When one thinks of our Lake Norman communities images of large estates on the water, new upscale shopping and restaurants, and a lifestyle revolving around the myriad lake recreational opportunities most likely come to mind .
But, on the east side of Lake Norman, the towns of Huntersville, Cornelius, Davidson, Mooresville and Troutman truly have two distinct and very different personalities related to their location of the Interstate 77.
One has to remember that all 5 of these towns were originally founded along the path of the north/south railroad from Charlotte to Statesville long before Lake Norman was (7 comments)
One of the hottest areas for housing growth on Lake Norman is along Fern Hill Rd. Straddling Mooresville and Troutman, Fern Hill Road curves its way through farms and forests from just west of the I-77 to the shores of Lake Norman.
When you first travel west on Fern Hill you will pass farms dotted along the country side amongst brand new upscale subdivisions. Some of this farmland is actually part of the Voluntary Farmland Preservation District.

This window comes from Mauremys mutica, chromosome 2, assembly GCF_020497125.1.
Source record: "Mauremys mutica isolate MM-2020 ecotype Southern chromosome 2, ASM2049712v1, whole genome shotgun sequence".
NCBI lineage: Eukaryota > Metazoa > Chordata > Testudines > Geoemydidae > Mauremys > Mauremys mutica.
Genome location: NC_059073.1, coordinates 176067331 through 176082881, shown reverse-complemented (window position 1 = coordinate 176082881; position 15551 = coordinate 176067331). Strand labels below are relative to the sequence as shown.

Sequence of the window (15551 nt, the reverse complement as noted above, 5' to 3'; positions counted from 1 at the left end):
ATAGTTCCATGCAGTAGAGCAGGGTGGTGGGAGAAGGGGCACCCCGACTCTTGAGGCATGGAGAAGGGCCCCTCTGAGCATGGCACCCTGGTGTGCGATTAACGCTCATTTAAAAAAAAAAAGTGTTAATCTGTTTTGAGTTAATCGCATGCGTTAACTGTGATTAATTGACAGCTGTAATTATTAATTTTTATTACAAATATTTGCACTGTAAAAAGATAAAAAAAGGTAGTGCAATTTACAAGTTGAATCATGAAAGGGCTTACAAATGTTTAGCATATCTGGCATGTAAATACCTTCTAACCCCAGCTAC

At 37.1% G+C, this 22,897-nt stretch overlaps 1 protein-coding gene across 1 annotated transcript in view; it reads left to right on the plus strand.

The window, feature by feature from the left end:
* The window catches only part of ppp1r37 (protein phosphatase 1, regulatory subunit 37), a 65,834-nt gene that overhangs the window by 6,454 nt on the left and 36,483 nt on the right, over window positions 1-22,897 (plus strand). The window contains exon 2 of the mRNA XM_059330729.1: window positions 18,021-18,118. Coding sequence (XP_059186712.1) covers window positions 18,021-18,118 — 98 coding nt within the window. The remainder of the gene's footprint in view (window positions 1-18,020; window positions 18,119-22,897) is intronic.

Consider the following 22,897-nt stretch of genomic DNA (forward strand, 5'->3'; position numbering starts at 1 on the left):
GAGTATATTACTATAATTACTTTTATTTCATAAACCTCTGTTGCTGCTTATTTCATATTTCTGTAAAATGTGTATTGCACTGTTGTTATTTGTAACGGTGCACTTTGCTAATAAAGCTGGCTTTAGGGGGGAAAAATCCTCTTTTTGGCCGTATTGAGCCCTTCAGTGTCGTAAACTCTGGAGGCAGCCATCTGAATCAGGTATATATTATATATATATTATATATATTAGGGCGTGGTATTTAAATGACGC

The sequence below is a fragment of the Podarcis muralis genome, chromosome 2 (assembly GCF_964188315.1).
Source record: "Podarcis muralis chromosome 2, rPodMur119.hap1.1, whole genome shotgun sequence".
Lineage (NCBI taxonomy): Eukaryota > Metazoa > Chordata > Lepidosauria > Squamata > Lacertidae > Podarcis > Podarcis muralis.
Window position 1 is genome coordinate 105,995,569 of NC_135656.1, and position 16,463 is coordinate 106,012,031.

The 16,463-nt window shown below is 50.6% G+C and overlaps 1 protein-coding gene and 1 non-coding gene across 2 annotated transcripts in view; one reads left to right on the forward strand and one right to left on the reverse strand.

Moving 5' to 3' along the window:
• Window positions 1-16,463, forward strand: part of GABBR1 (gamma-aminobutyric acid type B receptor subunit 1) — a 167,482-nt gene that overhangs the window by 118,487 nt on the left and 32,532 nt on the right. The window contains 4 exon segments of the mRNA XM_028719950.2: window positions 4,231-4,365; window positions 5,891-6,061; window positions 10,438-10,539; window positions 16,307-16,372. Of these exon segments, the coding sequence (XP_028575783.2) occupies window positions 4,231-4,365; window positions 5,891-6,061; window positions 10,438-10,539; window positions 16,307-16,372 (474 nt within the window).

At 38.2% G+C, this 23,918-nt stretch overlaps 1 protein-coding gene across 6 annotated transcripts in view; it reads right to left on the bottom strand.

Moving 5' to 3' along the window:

As you get closer to the Lake Norman, the farms give way to heavily wooded forests and slightly (3 comments)
I knew it was coming but I still felt a pang of sadness when I saw the bright red number spray-painted on this quaint and historic landmark. As I read in the Charlotte Observer months ago: "The last home remaining from the long-ago community of Mayhewtown is about to be leveled for the widening of Brawley School Road In Lake Norman." The bright red number is the last thing this house will see before the tractors mow it down. I wrote a while back about a wonderful old store that had just been torn down as well. But, this (5 comments)
Disclaimer: ActiveRain Corp. does not necessarily endorse the real estate agents, loan officers and brokers listed on this site. These real estate profiles, blogs and blog entries are provided here as a courtesy to our visitors to help them make an informed decision when buying or selling a house. ActiveRain Corp. takes no responsibility for the content in these profiles, that are written by the members of this community.